7. The Rod cells • There are 20 times as many rods as cones in the eye. – Rods have greater sensitivity to low light conditions and for seeing motion. Since the rods are mostly scattered a round the periphery of the retina, we have better motio n perception at the edge of our field of view. – This makes sense evolutionarily – we want to see predat ors coming in from the side. When we are looking right at something, we want to know more details, like its col or. – Since the rods are also in different places in the eye tha n cones, and since there are so many more of them, our rods do not just act like another cone with blueish sensit ivity – Basically, rods are used to interpret intensity, not color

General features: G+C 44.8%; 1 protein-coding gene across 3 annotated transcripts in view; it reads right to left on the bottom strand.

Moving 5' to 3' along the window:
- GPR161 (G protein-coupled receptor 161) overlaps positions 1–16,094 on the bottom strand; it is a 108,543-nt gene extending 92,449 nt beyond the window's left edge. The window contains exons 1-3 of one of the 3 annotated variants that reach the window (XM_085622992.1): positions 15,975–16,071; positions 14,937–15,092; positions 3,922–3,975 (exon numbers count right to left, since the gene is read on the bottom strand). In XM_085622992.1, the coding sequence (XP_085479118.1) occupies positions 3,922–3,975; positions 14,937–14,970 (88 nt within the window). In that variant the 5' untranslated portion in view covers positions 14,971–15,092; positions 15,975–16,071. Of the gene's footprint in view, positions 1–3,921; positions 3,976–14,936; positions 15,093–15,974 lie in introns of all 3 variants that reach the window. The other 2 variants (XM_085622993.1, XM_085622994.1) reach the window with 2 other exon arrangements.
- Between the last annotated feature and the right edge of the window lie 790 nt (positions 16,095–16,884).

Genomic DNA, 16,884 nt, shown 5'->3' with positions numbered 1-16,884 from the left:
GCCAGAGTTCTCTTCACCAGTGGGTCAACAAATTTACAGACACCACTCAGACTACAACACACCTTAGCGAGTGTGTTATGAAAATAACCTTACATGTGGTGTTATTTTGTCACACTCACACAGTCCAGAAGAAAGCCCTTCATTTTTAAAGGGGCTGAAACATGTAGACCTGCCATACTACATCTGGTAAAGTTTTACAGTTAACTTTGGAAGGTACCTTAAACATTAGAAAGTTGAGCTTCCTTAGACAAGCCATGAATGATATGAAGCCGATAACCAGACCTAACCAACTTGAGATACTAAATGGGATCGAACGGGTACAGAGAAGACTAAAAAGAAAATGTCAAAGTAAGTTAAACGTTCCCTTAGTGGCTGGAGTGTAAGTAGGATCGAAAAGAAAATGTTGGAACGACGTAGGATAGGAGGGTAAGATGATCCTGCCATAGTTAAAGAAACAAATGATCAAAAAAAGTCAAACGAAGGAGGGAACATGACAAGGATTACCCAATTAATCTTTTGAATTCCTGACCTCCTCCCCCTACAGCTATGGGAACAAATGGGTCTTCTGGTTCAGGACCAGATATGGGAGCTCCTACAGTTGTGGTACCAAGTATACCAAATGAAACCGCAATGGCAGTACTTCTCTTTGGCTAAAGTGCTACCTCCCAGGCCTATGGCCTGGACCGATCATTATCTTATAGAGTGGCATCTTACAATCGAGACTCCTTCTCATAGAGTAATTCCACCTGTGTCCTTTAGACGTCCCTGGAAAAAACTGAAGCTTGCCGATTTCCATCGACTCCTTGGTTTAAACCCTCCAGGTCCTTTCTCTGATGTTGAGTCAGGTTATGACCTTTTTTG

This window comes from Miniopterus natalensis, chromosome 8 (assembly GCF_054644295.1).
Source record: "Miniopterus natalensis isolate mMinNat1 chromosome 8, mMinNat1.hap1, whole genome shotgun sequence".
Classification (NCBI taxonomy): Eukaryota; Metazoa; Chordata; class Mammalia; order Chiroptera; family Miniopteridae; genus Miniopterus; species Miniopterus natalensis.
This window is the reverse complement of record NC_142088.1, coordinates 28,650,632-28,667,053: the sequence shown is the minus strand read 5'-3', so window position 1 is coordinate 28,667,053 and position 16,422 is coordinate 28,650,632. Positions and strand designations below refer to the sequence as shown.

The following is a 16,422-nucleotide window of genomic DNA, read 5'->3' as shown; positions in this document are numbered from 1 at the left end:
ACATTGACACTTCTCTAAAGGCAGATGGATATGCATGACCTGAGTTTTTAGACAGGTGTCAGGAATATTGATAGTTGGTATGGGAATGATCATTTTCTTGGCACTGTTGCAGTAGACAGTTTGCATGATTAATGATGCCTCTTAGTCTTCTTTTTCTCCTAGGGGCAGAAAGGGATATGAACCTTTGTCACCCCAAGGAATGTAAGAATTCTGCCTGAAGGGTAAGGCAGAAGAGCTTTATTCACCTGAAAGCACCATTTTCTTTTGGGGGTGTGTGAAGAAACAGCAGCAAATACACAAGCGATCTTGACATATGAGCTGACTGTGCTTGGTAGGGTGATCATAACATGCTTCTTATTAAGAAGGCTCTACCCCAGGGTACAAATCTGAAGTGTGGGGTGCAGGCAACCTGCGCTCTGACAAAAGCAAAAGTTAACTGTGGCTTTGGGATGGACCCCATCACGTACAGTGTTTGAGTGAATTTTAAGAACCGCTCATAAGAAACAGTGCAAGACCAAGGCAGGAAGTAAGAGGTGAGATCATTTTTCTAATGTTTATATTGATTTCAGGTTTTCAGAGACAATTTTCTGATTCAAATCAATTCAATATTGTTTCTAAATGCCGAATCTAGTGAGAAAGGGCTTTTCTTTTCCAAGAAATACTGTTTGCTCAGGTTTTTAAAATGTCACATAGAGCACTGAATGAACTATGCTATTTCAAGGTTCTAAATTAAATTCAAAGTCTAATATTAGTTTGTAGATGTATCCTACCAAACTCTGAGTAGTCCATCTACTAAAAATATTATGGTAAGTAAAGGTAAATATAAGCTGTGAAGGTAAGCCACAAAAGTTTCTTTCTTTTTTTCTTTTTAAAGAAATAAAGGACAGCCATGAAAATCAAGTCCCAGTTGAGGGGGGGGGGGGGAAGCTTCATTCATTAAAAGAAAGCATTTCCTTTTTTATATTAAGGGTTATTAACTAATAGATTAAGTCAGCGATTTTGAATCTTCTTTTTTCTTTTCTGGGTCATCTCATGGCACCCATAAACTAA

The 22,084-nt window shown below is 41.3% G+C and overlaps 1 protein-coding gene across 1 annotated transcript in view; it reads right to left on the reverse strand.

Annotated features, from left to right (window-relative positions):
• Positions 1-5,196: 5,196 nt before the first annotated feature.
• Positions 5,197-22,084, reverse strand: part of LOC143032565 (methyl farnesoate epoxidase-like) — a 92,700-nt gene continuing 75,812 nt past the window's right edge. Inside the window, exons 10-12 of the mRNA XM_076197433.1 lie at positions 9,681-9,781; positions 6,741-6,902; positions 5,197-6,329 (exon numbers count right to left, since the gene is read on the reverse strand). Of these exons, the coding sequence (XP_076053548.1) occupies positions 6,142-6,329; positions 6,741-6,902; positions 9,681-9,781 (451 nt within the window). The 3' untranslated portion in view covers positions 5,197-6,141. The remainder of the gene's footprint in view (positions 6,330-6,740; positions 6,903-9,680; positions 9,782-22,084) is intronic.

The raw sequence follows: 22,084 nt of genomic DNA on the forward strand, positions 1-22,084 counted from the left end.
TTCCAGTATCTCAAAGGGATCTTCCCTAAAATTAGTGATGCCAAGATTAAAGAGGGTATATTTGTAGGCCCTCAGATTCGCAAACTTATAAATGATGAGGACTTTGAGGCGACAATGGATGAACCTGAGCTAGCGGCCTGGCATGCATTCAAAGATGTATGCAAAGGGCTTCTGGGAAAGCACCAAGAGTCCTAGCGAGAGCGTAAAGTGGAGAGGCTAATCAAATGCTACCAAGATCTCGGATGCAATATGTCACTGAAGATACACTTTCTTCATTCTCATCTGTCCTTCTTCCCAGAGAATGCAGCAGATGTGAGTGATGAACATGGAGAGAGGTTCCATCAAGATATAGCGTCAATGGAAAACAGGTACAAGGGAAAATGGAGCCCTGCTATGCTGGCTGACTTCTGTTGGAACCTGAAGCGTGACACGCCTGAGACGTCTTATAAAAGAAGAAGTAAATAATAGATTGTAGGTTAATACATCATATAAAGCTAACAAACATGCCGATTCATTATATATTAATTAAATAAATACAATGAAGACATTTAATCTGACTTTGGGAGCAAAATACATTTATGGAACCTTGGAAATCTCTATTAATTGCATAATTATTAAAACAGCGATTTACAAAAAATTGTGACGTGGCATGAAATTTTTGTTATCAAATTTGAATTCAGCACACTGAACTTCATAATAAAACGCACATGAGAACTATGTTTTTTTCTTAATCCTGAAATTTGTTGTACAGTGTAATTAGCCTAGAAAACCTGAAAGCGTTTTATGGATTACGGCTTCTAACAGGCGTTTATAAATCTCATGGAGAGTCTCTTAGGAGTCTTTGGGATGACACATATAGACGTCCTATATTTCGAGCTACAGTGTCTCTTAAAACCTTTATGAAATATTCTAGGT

8. rods do not see red. This is why darkrooms are red. Note that the “red” cone, is closer to having it’s maximal sensitivity in yellow than in red
  9. Basics terminology of colors theory 1. The Color Wheel 2. Hue 3. Value 4. Saturation 5. Tint 6. Shades 7. Neutral 8. Color temperature
  10. The color wheel • The color wheel is a chart representing the relationships between colors. Based on a cir cle showing the colors of the spectrum origi nally fashioned by Sir Isaac Newton in 1666. • The color wheel is the basis of color theory, because it shows the relationship between colors. • There are two types of color wheel. – The RYB or red, yellow, blue color wheel is typica lly used by artists, as it helps with combining pai nt colors. – Then there is the RGB, or red, green and blue col or wheel, which is designed for online use, as it r efers to mixing light – like on a computer or TV s creen.